---Nivea still sells a number of other so-called “firming” creams, including Goodbye Cellulite, touted as an “anti-cellulite gel.”...At the Rhodes Farm Clinic for Eating Disorders in north London, Dr Dee Dawson has noticed a startling jump in the numbers of very young children suffering from anorexia and bulimia. 'We see lots of 10-year-olds,' she says with a sigh. 'The link with celebrity cannot be overstated; though anorexics talk of family problems, the pressure of school or not wanting to grow up, we're now seeing girls who openly say they want to look like Victoria Beckham. Thinness is valued. Among my patients, she is one of the top icons: as far as they can see, she gets invited everywhere, she's got plenty of money, a handsome husband. It's not surprising that they associate her body shape with glamour and success.'...Read More: image:

In some measure, the entire Western economy would collapse if there was no racism or discrimination. An apartheid like structure of status and distinction could no longer feed off and parasite off those trying to escape a racializing “degenerative” body, the “diseased” racially other, because creams like Nivea are also linked to celebrity, the industrial entertainment complex and the magical seduction of want and desire. In any event, the game is always about women on the brink, and the difficult challenge women have when their female passions confront cruel circumstances.


‘Women are duplicitous on this issue,’ says Leeds Medical School psychologist Dr Andrew Hill. ‘Much of the pressure about appearance and weight is applied by other women. In the face of nutritional abundance, women are showing their status by eating poorly – much as a corpulent belly historically indicated status in times of privation. It’s perverse, but a reverse snobbery now informs our relationship with weight; being thin in an overeating society is a sign of control. It takes enormous will to stay so thin….

---In recent weeks, Indians have been treated to an eye-catching television advert "mini-series" featuring three of Bollywood's hottest talents in a moody love-triangle. All in the name of skin-whitening cream. The whitening market in India is worth millions of pounds, with men as well as women routinely buying bleaching lotions in an effort to "improve" their complexion. But the mini-series advert featuring Saif Ali Khan, Priyanka Chopra and Neha Dhupia has reopened a debate about India's obsession with pale skin and triggered an angry reaction from some who think the advert is discriminatory and outdated. "It is strange. There is such a premium placed on pale skin," said Urvashi Butalia, a historian and director of Kali for Women, India's first feminist publishing house. "I am not sure where it c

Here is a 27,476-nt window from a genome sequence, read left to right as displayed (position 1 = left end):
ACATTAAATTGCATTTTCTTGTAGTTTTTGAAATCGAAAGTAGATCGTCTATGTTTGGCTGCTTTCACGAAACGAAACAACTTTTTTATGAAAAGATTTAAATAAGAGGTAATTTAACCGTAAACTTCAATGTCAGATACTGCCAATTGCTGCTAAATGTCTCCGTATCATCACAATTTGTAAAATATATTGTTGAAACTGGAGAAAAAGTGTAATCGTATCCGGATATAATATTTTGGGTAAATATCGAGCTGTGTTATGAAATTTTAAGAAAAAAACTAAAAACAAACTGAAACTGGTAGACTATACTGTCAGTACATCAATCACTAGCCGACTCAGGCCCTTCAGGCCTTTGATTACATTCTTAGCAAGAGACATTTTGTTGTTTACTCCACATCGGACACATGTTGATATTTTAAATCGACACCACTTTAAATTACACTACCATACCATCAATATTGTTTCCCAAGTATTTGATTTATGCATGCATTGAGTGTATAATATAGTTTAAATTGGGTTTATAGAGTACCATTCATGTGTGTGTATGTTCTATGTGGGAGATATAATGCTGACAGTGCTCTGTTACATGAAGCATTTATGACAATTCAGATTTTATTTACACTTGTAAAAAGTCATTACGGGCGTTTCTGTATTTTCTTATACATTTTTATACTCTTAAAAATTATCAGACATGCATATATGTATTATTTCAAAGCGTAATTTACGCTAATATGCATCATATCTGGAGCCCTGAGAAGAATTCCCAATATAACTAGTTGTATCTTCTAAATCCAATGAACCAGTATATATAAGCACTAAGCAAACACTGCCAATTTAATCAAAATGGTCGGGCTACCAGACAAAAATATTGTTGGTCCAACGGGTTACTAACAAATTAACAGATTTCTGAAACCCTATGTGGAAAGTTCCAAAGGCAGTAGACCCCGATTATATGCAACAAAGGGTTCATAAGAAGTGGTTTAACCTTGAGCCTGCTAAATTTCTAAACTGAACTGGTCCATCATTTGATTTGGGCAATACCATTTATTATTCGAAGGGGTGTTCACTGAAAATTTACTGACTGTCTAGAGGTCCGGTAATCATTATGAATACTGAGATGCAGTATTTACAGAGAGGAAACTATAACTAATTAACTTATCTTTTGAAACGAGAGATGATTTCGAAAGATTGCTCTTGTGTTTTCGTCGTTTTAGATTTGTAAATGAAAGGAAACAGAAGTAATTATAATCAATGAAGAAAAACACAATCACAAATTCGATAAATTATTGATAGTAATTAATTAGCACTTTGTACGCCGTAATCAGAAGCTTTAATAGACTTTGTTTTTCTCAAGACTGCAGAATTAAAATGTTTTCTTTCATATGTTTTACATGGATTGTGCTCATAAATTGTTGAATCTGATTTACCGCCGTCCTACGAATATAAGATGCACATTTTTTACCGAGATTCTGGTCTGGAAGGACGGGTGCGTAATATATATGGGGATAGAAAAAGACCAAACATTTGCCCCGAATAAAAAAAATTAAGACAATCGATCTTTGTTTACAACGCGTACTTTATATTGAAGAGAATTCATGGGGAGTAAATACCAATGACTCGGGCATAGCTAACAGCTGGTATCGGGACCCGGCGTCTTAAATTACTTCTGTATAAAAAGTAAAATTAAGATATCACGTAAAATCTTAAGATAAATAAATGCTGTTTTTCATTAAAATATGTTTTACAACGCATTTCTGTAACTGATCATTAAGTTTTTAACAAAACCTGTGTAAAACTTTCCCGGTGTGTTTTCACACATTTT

from. It may have something to do with India's history of being colonised by various people and that there is a hangover of the idea that Aryan people are superior and Dravidian people – those who were already here – are inferior."---Read More:

…’Nationally, we’re getting fatter by a percentage point each year – so people who are trying to lose weight, which means most of us, are in awe of the high achievers in the field. We’re also intimately involved in celebrity lives in a way we never used to be. We’re encouraged to have an opinion by an invasive media.’Read More:
Essig reminds us that neoliberal ideology relies on the belief in freedom of choice, but her interviewees seem helpless and say things like: “Appearance is all that counts in our society” or “The job always goes to the one who looks youngest”. She says facelifts and Botox seem to them as inevitable as death and taxes. In fact, the interviewees create a reality over which they claim to have no control, and thereby constantly escalate demands – foreheads must be ever smoother, features ever more frozen and breasts ever larger. The ubiquitous images of models’ and celebrities’ smooth, shiny, artificial faces and bodies set a precedent, and feed anxiety, contempt and hatred of the real body….

---I graduated high school, went to college, and then worked in New York City. For a while, I moved to Paris, where I dated a medical student from Senegal. As people stared at us—interracial couples were unusual in those days—I became painfully aware that my boyfriend could never peel off his skin. Obviously, he’d always be black. And although I felt irrevocably Jewish inside, to the outside world, I was white. I had become an invisible Jew.--- Read More: image:

…The industry did not suffer much from the great financial crisis. Essig noticed that in fact people became more determined to change their appearance, even if that meant a second mortgage on their home. She thought they viewed their bodies as assets that had to be managed in order to grow in value on the market (love or labour), to have any chance of fulfilling the American dream. Upgrading the body seemed a sensible investment. A friend of Essig’s is self-employed and, although penniless – or rather, because she’s penniless – has spent $800 on injections to fill in the nasolabial folds (between the nose and the corners of the mouth). “I thought maybe if I didn’t look so old, so tired, I’d get more clients,” she said. The procedure was her only possible response to her insecurity and lack of external control. Read More:


Related Posts

This entry was posted in Feature Article, Ideas/Opinion, Marketing/Advertising/Media and tagged , , , , , , , , , , , , . Bookmark the permalink.

Leave a Reply

Your email address will not be published. Required fields are marked *

You may use these HTML tags and attributes: <a href="" title=""> <abbr title=""> <acronym title=""> <b> <blockquote cite=""> <cite> <code> <del datetime=""> <em> <i> <q cite=""> <strike> <strong>